When the Rev. Duncan Teague was studying to be a Unitarian Universalist minister at the Candler School of Theology at Emory University in Atlanta in 2010, “the notion of the map,” as he calls it, bubbled into his mind and wouldn’t let go.
Although there were several UU congregations in the Atlanta area at the time, none were south of Interstate 20, an area that is predominantly Black. Teague believed that Unitarian Universalism’s message of universal love would find fertile ground in the Black community and was convinced someone should start a congregation in the West End, a neighborhood that is 85 percent Black. That someone turned out to be him.
“My calling got very specific, to not only start a UU congregation but start one south of I-20,” recalls Teague. A gay Black man, Teague worked for decades in Atlanta in HIV/AIDS care, prevention, and research before going to seminary. He left the Baptist denomination in which he was raised because of its “AIDS phobia,” he says.
Abundant LUUv Unitarian Universalist Congregation held its first service in February 2018, in the historic Hammonds House Museum, a West End museum that promotes artists of African descent. The debut followed four years of planning and fundraising with help from the Rev. Robin Tanner and the Rev. Jake Morrill at Launchpad, a ministry that was designed to help plant and grow UU congregations. Now, less than four years later—nearly half of it during the COVID-19 pandemic, when its services have been online—Abundant LUUv has established itself as a small but growing congregation that is majority people of color, with half its members identifying as Black.
Abundant LUUv describes itself as an emerging UU congregation “centered in the African American religious tradition, where we welcome your authentic self to join us in community-centered work.” Teague’s hope, he says, “is that we are an institution of change and of support in the West End of Atlanta, that when you mention our name, people smile and talk about how they were served.”
Atlanta is over 50 percent Black, about 40 percent white, and over 4 percent Asian. It has one of the highest LGBTQ populations per capita in the United States, and more than 4 percent of residents are members of the LGBTQ community. Abundant LUUv “is intentionally multicultural and intentionally predominantly Black, but I wouldn’t call it a Black UU church,” says the Rev. Sherman Logan, a member of the Unitarian Universalist Association’s Board of Trustees, executive minister of First UU Church of Richmond, Virginia, and an early supporter of Abundant LUUv. “It’s a church that was intentionally created to provide an authentic Black worship experience in a UU space. A place, in my opinion, where we could find ourselves at home.”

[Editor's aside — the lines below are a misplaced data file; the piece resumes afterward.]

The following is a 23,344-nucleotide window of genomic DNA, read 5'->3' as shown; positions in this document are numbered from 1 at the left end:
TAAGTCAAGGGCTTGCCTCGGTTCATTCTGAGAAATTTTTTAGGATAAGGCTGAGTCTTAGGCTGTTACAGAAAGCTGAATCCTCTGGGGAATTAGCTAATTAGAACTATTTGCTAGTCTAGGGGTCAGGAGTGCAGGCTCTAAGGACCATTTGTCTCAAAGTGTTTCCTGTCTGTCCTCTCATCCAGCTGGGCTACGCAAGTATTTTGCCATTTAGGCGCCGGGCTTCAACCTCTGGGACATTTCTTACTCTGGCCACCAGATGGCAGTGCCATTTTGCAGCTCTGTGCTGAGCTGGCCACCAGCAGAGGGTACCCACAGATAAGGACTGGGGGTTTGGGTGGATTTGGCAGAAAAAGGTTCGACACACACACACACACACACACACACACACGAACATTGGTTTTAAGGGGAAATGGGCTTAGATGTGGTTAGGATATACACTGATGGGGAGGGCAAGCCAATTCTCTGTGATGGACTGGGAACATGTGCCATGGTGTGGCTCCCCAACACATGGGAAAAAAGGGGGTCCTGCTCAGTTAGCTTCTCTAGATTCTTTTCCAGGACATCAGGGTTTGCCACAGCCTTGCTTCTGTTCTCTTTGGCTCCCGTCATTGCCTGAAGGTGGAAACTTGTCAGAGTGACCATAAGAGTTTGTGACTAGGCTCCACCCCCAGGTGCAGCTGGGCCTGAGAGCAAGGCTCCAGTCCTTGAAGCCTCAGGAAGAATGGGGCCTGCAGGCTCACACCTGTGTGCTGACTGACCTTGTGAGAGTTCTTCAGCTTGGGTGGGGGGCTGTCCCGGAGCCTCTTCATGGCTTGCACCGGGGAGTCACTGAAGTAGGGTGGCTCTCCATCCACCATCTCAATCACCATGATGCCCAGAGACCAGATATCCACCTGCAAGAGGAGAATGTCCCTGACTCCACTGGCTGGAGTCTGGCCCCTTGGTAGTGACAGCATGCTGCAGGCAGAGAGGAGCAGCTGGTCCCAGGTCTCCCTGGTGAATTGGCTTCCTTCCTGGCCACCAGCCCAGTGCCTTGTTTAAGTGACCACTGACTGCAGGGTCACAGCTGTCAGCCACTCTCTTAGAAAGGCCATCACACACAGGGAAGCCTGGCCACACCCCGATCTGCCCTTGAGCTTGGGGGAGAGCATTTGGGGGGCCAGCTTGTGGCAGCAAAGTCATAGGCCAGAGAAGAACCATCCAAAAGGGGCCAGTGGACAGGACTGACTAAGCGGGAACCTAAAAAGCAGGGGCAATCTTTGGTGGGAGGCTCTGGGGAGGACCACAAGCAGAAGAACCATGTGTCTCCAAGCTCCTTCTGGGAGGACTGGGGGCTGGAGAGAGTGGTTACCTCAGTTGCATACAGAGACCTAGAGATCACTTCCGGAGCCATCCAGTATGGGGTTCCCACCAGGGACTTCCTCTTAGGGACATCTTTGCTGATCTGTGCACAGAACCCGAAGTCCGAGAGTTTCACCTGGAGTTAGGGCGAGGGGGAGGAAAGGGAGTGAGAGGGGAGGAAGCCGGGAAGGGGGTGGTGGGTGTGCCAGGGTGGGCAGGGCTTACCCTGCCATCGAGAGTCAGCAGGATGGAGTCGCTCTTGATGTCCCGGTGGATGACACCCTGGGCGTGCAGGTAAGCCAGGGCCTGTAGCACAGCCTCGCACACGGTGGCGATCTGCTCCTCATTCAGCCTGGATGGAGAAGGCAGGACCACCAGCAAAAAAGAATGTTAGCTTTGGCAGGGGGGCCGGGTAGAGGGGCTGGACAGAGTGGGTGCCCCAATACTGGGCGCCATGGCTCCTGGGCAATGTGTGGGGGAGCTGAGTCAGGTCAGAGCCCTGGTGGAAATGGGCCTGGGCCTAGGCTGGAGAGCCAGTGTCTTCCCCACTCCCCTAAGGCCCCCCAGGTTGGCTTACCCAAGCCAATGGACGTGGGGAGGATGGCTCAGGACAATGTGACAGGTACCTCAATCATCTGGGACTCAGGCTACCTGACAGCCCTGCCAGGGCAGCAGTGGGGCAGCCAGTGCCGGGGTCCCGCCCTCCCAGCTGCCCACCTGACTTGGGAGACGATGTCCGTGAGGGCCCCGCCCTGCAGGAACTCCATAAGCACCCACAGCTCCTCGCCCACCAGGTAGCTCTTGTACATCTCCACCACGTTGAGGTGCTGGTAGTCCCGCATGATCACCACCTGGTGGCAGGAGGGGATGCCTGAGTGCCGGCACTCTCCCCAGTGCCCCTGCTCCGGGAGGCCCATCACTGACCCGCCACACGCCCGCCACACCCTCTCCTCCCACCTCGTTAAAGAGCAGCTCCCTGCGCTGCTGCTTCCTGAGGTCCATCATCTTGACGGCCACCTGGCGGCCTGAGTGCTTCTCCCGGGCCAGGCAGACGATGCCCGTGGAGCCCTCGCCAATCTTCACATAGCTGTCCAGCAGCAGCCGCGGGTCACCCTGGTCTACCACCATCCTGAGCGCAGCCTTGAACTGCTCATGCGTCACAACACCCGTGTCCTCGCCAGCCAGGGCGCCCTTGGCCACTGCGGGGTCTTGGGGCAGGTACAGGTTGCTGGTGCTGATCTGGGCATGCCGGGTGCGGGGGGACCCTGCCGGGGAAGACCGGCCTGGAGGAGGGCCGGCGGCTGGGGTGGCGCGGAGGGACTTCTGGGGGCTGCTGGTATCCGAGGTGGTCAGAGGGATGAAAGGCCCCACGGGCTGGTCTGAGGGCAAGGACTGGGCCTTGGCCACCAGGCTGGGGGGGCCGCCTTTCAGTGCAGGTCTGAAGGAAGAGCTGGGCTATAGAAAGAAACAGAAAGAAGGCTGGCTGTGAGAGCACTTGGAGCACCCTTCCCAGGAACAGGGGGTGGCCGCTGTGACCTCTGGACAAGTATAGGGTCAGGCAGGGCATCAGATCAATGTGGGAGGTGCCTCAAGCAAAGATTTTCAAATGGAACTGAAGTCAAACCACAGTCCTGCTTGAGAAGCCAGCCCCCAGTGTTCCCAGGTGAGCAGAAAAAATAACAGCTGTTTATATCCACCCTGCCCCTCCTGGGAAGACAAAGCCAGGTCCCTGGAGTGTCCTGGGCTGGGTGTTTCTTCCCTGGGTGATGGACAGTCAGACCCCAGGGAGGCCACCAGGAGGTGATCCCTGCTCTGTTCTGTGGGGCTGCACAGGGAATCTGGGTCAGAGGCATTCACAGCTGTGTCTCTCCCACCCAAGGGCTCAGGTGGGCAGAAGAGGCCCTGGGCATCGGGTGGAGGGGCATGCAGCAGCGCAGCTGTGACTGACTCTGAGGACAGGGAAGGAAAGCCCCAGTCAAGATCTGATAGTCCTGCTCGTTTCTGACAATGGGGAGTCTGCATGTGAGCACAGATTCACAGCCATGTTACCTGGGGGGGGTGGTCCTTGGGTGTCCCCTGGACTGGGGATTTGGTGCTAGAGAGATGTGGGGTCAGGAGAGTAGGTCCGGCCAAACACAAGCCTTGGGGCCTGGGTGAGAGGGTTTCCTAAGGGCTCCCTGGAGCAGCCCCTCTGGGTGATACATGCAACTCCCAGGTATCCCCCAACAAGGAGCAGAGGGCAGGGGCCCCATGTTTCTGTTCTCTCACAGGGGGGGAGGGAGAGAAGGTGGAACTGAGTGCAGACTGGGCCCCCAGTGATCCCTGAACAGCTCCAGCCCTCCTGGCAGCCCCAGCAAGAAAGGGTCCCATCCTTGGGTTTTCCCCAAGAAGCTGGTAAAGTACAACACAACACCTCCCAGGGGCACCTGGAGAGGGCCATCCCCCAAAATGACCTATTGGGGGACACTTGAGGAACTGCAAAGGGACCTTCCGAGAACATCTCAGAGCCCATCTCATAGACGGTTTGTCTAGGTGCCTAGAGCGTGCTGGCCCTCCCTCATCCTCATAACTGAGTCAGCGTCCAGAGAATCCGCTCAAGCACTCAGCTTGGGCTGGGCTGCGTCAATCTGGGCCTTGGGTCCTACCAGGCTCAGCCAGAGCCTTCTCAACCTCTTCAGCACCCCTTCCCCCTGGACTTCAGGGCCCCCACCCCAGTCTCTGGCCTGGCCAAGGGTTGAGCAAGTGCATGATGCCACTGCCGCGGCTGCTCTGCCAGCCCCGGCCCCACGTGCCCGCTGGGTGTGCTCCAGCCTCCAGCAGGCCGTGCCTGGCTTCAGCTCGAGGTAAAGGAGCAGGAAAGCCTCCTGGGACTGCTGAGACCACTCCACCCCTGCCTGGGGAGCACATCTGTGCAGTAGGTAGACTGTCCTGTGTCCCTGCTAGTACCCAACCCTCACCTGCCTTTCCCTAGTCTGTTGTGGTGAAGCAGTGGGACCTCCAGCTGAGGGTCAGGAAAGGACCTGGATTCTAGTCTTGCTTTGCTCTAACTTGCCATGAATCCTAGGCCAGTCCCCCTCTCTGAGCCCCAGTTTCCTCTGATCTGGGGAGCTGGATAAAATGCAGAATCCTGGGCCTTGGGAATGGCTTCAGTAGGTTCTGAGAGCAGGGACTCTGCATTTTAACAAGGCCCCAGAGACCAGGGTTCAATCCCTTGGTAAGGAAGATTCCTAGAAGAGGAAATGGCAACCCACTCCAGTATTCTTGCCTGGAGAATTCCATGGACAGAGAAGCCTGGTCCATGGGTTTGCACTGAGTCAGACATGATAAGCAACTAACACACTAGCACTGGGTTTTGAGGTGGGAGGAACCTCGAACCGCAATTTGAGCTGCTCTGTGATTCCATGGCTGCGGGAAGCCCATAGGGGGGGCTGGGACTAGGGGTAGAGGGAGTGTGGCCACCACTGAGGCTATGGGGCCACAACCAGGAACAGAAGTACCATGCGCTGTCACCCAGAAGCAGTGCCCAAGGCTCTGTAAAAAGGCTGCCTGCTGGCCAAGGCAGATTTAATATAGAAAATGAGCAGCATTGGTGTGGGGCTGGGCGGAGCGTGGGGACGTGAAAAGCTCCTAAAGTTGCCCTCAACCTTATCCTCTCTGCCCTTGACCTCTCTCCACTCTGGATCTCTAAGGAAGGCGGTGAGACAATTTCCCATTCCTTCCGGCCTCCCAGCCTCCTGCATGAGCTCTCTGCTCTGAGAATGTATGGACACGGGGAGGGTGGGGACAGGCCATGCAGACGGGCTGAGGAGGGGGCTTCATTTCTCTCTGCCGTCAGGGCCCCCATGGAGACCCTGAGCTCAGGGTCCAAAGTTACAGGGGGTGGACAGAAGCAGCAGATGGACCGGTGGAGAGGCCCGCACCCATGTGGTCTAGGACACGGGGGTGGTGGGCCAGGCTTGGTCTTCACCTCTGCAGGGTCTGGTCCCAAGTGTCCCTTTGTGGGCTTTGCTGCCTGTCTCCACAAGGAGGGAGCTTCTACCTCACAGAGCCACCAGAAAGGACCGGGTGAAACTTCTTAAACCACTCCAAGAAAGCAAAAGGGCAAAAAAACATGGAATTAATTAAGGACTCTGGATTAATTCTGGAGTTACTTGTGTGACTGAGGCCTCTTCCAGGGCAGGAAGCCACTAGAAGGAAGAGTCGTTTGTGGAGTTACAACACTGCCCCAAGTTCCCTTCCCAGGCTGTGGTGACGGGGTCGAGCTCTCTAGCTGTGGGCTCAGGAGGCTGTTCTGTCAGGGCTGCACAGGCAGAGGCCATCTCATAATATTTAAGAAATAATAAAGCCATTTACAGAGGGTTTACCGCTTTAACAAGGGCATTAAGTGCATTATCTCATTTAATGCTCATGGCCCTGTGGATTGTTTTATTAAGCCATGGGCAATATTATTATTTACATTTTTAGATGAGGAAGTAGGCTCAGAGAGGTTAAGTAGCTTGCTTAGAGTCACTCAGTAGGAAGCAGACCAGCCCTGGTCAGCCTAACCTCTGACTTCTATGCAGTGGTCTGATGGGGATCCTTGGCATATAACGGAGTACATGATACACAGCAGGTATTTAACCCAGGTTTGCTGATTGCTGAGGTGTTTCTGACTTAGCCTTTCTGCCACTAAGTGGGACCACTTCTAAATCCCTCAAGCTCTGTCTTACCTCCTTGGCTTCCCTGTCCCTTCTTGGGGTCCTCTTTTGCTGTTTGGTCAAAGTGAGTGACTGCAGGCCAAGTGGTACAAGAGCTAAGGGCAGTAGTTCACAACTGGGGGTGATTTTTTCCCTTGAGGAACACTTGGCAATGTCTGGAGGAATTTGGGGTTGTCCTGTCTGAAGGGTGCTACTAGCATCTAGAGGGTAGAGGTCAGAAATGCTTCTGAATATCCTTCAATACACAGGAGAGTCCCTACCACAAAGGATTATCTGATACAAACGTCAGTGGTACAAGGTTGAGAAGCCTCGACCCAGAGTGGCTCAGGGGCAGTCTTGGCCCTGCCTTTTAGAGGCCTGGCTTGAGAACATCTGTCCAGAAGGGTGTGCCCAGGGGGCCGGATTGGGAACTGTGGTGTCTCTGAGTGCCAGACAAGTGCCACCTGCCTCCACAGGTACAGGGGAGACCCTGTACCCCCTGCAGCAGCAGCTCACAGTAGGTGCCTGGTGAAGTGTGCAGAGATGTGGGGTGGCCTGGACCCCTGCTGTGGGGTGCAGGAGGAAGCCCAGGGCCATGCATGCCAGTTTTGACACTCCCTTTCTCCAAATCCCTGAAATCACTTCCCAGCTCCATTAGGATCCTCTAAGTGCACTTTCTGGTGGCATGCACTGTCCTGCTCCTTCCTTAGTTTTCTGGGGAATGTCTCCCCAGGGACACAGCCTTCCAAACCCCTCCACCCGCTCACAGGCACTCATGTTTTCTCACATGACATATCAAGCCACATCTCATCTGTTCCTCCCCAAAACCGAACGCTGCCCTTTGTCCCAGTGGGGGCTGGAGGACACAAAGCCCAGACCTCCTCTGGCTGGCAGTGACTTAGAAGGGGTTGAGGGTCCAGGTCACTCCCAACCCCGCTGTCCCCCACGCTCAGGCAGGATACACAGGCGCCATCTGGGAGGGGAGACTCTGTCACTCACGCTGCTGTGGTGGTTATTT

Before the pandemic, fewer than twenty people a week attended Sunday worship at Hammonds House, though church anniversaries and other special occasions typically drew more than sixty attendees. But attendance has been steadily increasing at the pandemic era’s online services.
“This project of changing the world is hard work, and it’s painful, so how about having a gas station for your spirit? That is Abundant LUUv, and it’s not namby-pamby love but love that will get you through the hardest times you’ve ever experienced,” Teague says. “That’s what people are responding to—that, and our commitments to social justice.”
The UU Congregation of Atlanta and other area congregations, as well as UUs around the country, have provided support for Abundant LUUv, including sometimes donating their Sunday collections and having Teague guest-preach. The congregation is “quite financially solvent,” Teague says, because they keep the expenses very low.
In turn, Abundant LUUv has supported area organizations, including the Carrie Steele-Pitts Home, to which it donated $3,000 to feed young adults during the pandemic who had aged out of foster care. It has collaborative relationships with, among others, Counter Narrative Project, a Black gay men’s project; and Sacred Truths: Atlanta’s Black Queer Voices at Emory Rollins School of Public Health.